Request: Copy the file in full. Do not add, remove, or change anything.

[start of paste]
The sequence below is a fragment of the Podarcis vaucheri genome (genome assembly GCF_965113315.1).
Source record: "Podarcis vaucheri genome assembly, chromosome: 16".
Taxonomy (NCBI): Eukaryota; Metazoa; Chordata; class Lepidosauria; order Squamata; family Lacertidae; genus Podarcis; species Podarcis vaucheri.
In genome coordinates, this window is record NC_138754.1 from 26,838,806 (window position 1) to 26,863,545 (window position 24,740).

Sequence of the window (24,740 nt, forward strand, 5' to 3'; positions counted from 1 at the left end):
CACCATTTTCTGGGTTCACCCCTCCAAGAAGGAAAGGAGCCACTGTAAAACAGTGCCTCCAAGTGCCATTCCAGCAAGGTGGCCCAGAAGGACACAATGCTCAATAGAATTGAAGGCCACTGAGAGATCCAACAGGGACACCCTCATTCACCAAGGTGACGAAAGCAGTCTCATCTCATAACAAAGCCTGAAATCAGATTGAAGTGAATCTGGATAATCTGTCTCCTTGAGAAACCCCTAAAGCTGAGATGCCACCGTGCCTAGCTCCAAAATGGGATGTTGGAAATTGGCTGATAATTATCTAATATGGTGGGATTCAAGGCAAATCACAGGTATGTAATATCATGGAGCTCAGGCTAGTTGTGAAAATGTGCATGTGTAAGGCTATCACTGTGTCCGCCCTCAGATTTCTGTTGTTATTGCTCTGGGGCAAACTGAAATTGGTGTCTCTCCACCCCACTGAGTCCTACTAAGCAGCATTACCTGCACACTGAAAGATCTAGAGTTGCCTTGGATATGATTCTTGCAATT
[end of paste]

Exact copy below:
The sequence below is a fragment of the Podarcis vaucheri genome (genome assembly GCF_965113315.1).
Source record: "Podarcis vaucheri genome assembly, chromosome: 16".
Taxonomy (NCBI): Eukaryota; Metazoa; Chordata; class Lepidosauria; order Squamata; family Lacertidae; genus Podarcis; species Podarcis vaucheri.
In genome coordinates, this window is record NC_138754.1 from 26,838,806 (window position 1) to 26,863,545 (window position 24,740).

Sequence of the window (24,740 nt, forward strand, 5' to 3'; positions counted from 1 at the left end):
CACCATTTTCTGGGTTCACCCCTCCAAGAAGGAAAGGAGCCACTGTAAAACAGTGCCTCCAAGTGCCATTCCAGCAAGGTGGCCCAGAAGGACACAATGCTCAATAGAATTGAAGGCCACTGAGAGATCCAACAGGGACACCCTCATTCACCAAGGTGACGAAAGCAGTCTCATCTCATAACAAAGCCTGAAATCAGATTGAAGTGAATCTGGATAATCTGTCTCCTTGAGAAACCCCTAAAGCTGAGATGCCACCGTGCCTAGCTCCAAAATGGGATGTTGGAAATTGGCTGATAATTATCTAATATGGTGGGATTCAAGGCAAATCACAGGTATGTAATATCATGGAGCTCAGGCTAGTTGTGAAAATGTGCATGTGTAAGGCTATCACTGTGTCCGCCCTCAGATTTCTGTTGTTATTGCTCTGGGGCAAACTGAAATTGGTGTCTCTCCACCCCACTGAGTCCTACTAAGCAGCATTACCTGCACACTGAAAGATCTAGAGTTGCCTTGGATATGATTCTTGCAATT